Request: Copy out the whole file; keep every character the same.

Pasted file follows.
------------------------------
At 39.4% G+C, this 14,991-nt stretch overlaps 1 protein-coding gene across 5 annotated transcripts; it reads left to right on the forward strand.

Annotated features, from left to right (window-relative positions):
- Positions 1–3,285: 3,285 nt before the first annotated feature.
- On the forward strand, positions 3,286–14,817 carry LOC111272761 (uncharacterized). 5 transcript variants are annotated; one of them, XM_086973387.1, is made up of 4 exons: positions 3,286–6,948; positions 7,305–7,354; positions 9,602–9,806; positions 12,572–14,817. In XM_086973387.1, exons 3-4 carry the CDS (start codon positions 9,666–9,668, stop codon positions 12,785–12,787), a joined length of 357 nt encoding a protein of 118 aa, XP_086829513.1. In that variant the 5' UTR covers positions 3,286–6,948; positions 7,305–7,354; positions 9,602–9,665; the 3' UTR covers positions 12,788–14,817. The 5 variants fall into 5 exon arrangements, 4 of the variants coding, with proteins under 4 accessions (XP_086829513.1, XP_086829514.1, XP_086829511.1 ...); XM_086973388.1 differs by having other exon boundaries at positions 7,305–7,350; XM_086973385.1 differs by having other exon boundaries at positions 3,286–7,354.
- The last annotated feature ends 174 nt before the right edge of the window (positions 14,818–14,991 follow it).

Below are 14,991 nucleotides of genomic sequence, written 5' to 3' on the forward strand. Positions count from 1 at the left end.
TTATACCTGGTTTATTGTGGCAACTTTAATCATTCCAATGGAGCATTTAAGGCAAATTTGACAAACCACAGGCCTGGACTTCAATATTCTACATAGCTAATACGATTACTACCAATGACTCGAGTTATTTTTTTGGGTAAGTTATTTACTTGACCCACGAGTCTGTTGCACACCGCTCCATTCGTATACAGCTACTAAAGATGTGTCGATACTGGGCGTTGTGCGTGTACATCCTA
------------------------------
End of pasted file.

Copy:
At 39.4% G+C, this 14,991-nt stretch overlaps 1 protein-coding gene across 5 annotated transcripts; it reads left to right on the forward strand.

Annotated features, from left to right (window-relative positions):
- Positions 1–3,285: 3,285 nt before the first annotated feature.
- On the forward strand, positions 3,286–14,817 carry LOC111272761 (uncharacterized). 5 transcript variants are annotated; one of them, XM_086973387.1, is made up of 4 exons: positions 3,286–6,948; positions 7,305–7,354; positions 9,602–9,806; positions 12,572–14,817. In XM_086973387.1, exons 3-4 carry the CDS (start codon positions 9,666–9,668, stop codon positions 12,785–12,787), a joined length of 357 nt encoding a protein of 118 aa, XP_086829513.1. In that variant the 5' UTR covers positions 3,286–6,948; positions 7,305–7,354; positions 9,602–9,665; the 3' UTR covers positions 12,788–14,817. The 5 variants fall into 5 exon arrangements, 4 of the variants coding, with proteins under 4 accessions (XP_086829513.1, XP_086829514.1, XP_086829511.1 ...); XM_086973388.1 differs by having other exon boundaries at positions 7,305–7,350; XM_086973385.1 differs by having other exon boundaries at positions 3,286–7,354.
- The last annotated feature ends 174 nt before the right edge of the window (positions 14,818–14,991 follow it).

Below are 14,991 nucleotides of genomic sequence, written 5' to 3' on the forward strand. Positions count from 1 at the left end.
TTATACCTGGTTTATTGTGGCAACTTTAATCATTCCAATGGAGCATTTAAGGCAAATTTGACAAACCACAGGCCTGGACTTCAATATTCTACATAGCTAATACGATTACTACCAATGACTCGAGTTATTTTTTTGGGTAAGTTATTTACTTGACCCACGAGTCTGTTGCACACCGCTCCATTCGTATACAGCTACTAAAGATGTGTCGATACTGGGCGTTGTGCGTGTACATCCTA